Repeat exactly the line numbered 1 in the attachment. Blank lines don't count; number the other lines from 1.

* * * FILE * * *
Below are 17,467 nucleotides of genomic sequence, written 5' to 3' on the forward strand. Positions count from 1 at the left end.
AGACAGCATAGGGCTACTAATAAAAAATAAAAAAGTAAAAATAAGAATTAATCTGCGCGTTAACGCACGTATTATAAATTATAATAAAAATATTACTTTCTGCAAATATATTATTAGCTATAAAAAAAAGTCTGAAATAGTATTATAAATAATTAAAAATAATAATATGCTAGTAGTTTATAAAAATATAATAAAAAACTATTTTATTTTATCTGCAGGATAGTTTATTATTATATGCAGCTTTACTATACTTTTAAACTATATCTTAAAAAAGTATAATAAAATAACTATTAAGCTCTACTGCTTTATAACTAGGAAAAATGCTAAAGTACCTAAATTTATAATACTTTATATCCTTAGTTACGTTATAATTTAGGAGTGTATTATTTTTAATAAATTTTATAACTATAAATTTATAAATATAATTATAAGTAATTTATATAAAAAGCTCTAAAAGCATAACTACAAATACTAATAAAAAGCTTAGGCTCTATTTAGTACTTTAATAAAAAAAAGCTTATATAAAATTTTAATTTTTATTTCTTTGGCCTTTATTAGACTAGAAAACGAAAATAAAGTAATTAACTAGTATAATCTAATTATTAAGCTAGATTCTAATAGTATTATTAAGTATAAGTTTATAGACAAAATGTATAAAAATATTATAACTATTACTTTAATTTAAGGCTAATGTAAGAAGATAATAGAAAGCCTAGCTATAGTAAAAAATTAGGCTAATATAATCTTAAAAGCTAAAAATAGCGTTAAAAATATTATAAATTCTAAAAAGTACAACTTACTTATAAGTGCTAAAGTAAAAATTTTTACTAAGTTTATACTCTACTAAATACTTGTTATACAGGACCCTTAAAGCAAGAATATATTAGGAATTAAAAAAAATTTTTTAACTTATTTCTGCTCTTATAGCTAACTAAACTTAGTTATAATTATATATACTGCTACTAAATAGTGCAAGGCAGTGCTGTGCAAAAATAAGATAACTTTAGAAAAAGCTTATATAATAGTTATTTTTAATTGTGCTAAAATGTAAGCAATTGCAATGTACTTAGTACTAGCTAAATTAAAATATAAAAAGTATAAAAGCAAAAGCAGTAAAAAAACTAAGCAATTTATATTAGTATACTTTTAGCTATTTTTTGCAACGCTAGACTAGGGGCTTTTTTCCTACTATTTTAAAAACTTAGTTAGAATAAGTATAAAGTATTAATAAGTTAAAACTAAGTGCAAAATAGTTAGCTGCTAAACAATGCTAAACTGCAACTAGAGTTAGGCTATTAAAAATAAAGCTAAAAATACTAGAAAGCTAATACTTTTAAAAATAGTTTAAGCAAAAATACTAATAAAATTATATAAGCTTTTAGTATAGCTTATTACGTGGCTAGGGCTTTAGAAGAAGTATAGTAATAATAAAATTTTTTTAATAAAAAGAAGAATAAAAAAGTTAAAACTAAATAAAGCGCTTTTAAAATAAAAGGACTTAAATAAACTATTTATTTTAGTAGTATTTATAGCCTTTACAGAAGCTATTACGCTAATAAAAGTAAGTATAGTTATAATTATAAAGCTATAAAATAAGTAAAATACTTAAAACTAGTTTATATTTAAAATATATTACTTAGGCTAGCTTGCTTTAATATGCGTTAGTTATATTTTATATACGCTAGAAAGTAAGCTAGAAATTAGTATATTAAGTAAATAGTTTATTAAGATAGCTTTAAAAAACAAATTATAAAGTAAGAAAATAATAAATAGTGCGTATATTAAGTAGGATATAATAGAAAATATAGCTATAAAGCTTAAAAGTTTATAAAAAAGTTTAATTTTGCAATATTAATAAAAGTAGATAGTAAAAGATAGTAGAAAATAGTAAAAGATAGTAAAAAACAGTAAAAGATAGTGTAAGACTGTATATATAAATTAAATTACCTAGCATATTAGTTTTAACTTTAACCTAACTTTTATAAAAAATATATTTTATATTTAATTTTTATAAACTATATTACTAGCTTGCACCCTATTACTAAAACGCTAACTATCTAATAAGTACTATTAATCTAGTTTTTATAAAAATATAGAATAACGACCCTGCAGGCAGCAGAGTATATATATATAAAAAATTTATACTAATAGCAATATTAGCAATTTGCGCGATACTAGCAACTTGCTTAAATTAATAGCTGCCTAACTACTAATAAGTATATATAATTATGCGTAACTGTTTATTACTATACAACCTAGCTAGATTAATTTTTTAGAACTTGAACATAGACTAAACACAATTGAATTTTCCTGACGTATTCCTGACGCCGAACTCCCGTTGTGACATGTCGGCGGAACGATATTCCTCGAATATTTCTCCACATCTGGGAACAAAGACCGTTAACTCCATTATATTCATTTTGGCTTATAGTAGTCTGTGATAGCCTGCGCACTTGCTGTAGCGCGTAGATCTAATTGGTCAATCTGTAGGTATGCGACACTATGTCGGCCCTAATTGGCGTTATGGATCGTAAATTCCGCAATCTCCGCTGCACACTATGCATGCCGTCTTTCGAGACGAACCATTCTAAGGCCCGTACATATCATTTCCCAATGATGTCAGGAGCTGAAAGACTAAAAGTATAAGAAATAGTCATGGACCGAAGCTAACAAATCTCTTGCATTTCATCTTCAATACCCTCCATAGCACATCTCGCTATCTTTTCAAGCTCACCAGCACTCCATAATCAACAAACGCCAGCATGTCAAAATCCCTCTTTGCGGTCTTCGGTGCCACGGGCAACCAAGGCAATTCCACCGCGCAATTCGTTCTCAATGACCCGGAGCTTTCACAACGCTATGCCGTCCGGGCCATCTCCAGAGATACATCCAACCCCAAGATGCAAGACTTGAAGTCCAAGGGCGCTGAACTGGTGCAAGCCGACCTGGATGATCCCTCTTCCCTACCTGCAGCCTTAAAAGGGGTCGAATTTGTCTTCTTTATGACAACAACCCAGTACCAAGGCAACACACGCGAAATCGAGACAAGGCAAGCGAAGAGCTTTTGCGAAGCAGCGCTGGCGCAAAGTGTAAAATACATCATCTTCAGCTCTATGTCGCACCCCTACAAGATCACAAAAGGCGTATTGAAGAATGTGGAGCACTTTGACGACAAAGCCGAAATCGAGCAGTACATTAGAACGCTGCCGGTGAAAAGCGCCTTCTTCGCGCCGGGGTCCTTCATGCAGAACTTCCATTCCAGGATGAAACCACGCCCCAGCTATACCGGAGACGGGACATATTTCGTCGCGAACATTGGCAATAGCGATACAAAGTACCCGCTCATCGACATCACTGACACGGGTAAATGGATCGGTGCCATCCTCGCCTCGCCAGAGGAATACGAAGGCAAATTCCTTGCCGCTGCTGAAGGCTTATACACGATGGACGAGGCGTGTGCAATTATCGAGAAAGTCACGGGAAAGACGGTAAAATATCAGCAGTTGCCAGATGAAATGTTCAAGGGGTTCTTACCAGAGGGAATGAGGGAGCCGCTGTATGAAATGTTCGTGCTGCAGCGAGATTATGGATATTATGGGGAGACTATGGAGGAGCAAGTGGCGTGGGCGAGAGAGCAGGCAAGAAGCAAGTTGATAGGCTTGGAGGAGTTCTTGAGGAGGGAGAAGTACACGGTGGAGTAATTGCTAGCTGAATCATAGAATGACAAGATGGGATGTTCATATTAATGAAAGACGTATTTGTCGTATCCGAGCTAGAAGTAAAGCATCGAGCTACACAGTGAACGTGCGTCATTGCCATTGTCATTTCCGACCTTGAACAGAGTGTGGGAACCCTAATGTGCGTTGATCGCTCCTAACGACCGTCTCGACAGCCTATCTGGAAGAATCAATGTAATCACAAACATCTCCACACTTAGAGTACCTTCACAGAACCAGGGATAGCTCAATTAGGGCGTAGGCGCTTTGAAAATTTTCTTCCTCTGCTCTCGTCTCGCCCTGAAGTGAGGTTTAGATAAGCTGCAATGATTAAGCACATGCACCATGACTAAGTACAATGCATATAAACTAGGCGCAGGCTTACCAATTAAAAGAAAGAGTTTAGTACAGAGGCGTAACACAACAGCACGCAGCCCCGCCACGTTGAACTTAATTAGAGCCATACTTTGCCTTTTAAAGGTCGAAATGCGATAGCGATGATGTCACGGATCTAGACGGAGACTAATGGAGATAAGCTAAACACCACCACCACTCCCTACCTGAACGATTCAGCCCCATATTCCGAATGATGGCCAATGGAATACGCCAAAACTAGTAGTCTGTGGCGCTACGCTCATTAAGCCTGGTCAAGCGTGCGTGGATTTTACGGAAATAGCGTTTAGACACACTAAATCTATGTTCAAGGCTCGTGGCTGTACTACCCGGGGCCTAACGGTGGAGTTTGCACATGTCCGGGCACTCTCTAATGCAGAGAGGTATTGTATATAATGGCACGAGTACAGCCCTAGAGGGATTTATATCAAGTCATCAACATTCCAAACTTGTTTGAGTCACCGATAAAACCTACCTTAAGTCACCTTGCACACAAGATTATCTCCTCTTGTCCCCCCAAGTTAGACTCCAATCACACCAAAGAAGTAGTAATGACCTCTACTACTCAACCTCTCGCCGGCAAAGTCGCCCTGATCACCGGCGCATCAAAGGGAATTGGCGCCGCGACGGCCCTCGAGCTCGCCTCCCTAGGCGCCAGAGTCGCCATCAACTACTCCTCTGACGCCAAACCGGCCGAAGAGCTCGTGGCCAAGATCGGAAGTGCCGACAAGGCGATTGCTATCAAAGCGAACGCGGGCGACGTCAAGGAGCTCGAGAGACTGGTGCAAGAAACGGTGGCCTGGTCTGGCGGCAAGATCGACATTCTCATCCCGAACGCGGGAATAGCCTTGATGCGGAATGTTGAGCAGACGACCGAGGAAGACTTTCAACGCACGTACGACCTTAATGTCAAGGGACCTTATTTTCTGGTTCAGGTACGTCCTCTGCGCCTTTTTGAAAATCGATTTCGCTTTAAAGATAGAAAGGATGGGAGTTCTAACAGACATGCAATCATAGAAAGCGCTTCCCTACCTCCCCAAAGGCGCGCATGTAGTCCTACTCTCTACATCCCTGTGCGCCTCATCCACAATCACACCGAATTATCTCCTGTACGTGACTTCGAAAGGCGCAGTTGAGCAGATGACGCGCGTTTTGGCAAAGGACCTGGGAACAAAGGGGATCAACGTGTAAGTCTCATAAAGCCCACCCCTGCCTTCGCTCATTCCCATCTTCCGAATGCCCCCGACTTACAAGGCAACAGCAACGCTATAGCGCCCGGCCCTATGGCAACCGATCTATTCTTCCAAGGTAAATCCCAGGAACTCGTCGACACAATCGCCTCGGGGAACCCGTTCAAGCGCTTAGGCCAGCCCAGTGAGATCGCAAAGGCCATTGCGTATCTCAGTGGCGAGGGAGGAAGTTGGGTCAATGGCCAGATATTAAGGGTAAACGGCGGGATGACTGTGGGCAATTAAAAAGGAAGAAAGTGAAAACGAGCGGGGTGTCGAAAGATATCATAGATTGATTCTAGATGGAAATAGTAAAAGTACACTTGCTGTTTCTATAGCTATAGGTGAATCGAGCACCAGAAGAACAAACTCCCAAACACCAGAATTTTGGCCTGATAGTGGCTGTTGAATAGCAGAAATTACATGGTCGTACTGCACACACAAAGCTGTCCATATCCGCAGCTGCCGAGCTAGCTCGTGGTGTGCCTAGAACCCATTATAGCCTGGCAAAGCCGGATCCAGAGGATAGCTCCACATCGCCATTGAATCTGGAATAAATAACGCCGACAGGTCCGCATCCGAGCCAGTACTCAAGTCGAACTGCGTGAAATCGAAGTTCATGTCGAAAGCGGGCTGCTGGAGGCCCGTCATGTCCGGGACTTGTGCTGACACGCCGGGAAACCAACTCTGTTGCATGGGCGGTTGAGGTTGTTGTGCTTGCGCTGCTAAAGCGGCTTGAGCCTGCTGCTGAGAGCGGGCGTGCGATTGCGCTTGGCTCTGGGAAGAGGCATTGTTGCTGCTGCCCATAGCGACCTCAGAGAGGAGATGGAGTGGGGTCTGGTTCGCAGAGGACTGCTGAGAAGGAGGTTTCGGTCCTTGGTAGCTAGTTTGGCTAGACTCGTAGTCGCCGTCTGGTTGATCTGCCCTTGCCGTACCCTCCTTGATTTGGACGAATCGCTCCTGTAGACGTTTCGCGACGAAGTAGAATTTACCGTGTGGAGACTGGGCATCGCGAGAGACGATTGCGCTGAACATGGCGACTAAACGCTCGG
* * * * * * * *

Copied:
Below are 17,467 nucleotides of genomic sequence, written 5' to 3' on the forward strand. Positions count from 1 at the left end.